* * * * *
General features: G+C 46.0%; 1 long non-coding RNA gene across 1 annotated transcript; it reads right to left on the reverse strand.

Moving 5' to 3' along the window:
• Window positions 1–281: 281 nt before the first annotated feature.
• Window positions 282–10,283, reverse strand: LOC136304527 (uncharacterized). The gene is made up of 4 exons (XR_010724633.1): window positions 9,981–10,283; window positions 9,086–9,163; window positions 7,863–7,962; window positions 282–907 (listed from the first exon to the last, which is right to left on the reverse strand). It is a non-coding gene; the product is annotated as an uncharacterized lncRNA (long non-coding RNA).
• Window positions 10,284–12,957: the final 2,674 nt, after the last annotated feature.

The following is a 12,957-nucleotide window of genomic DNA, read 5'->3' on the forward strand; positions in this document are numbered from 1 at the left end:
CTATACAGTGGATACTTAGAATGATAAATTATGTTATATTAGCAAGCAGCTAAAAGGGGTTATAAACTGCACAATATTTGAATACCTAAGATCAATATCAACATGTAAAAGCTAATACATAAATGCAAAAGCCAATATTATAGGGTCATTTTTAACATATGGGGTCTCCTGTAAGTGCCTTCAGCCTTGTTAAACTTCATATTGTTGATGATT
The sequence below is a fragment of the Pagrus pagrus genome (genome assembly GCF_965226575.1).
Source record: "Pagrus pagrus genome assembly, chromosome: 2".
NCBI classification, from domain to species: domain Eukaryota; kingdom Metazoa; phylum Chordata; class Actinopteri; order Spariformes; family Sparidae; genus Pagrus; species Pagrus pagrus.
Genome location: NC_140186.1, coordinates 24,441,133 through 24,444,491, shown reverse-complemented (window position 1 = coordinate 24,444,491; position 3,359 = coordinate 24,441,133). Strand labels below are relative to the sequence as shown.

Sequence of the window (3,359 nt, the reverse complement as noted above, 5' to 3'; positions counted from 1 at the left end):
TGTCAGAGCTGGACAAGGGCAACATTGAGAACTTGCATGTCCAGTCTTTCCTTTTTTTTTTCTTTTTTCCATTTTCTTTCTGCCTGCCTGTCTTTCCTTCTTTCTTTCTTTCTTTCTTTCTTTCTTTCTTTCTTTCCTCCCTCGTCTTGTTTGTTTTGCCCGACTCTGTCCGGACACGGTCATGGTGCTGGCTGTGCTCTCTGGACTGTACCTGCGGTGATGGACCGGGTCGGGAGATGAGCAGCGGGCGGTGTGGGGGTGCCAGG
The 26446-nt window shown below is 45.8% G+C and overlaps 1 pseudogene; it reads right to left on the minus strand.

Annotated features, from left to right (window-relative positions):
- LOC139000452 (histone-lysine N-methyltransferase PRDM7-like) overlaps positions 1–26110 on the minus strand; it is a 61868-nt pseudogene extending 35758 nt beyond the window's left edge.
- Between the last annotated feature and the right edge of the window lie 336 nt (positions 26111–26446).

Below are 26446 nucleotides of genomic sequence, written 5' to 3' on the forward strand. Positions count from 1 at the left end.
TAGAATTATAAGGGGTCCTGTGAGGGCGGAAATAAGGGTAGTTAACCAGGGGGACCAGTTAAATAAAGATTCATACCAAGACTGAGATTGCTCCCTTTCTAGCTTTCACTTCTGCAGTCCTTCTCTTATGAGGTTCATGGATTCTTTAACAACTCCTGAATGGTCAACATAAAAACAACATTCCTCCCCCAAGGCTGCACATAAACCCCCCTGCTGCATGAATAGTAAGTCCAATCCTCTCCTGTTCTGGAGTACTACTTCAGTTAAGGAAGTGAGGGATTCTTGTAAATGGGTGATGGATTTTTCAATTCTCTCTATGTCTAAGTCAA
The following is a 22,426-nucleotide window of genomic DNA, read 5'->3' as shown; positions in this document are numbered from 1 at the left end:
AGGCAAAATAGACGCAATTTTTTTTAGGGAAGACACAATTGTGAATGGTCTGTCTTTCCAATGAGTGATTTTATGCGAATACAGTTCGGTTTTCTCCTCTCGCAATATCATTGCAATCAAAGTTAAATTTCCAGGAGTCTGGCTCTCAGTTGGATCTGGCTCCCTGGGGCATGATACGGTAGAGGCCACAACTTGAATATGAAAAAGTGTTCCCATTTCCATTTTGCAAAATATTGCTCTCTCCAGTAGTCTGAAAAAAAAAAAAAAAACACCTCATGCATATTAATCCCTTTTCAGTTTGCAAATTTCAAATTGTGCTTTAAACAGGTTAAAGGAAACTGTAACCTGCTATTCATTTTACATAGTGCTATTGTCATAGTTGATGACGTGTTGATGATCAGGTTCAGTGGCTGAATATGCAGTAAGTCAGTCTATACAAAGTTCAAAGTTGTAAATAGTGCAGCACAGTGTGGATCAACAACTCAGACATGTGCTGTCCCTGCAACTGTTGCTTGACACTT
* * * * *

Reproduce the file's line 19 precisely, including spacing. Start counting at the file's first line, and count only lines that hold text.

TAGAATTATAAGGGGTCCTGTGAGGGCGGAAATAAGGGTAGTTAACCAGGGGGACCAGTTAAATAAAGATTCATACCAAGACTGAGATTGCTCCCTTTCTAGCTTTCACTTCTGCAGTCCTTCTCTTATGAGGTTCATGGATTCTTTAACAACTCCTGAATGGTCAACATAAAAACAACATTCCTCCCCCAAGGCTGCACATAAACCCCCCTGCTGCATGAATAGTAAGTCCAATCCTCTCCTGTTCTGGAGTACTACTTCAGTTAAGGAAGTGAGGGATTCTTGTAAATGGGTGATGGATTTTTCAATTCTCTCTATGTCTAAGTCAA